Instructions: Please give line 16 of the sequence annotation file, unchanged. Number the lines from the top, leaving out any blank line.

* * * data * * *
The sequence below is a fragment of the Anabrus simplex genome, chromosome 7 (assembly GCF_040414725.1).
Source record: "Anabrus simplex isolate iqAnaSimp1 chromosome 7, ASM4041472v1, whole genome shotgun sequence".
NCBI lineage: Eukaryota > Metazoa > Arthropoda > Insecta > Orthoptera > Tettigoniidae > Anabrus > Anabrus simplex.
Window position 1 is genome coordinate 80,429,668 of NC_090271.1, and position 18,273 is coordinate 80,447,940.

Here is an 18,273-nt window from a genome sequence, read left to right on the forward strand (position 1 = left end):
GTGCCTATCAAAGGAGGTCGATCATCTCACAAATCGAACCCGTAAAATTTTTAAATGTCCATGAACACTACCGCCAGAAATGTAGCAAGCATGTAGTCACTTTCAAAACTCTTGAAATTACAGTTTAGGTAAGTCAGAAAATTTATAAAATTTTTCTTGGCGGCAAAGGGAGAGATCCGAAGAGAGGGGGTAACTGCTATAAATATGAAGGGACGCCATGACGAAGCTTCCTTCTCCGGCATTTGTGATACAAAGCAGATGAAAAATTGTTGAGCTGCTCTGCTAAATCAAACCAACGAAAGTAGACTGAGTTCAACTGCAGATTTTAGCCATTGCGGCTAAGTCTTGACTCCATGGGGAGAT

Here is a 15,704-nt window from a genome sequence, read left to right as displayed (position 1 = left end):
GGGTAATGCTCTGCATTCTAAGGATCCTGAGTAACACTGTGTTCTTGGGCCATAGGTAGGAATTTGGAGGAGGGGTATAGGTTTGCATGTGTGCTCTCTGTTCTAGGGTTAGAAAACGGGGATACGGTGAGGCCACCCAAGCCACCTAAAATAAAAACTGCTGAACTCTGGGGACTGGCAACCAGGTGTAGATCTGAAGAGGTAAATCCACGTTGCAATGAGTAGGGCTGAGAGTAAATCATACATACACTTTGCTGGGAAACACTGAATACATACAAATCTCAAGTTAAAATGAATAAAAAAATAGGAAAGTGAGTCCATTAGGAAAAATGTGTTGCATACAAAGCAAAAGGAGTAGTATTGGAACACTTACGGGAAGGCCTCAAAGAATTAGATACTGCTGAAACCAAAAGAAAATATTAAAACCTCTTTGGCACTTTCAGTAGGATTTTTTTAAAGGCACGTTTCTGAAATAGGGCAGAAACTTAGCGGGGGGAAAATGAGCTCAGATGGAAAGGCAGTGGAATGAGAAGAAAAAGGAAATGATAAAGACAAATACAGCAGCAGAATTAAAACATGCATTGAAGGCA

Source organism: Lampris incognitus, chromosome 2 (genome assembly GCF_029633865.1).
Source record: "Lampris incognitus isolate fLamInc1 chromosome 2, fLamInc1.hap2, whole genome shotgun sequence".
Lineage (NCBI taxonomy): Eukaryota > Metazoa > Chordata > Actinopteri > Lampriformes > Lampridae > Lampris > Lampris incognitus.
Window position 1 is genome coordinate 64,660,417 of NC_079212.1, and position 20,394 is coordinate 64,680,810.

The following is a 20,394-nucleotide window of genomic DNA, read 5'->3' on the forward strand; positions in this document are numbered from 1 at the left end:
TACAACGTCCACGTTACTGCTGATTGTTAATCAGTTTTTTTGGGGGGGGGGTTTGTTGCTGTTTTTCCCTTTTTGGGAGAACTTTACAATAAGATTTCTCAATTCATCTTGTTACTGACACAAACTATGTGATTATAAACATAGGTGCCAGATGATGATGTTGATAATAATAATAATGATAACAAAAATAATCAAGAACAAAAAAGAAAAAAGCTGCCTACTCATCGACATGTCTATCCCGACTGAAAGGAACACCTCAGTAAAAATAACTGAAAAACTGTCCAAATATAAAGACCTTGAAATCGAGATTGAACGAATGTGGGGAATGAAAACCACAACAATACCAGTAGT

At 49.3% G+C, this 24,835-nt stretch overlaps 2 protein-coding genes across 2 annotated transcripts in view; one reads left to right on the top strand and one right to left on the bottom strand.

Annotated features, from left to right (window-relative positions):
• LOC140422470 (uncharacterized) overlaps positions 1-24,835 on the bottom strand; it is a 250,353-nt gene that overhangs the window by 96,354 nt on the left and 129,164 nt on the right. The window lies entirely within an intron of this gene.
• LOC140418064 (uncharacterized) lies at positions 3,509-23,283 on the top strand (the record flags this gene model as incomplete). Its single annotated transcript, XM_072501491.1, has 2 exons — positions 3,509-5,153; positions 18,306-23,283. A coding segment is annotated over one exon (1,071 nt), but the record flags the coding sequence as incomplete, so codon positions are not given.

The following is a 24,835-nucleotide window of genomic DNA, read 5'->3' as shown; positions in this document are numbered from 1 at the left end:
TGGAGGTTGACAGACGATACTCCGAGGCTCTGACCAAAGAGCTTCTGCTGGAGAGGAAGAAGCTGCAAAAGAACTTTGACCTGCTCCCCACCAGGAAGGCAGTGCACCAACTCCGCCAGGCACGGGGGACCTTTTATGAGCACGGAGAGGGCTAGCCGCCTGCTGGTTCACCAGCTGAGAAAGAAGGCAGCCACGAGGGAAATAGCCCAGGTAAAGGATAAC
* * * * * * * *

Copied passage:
Annotated features, from left to right (window-relative positions):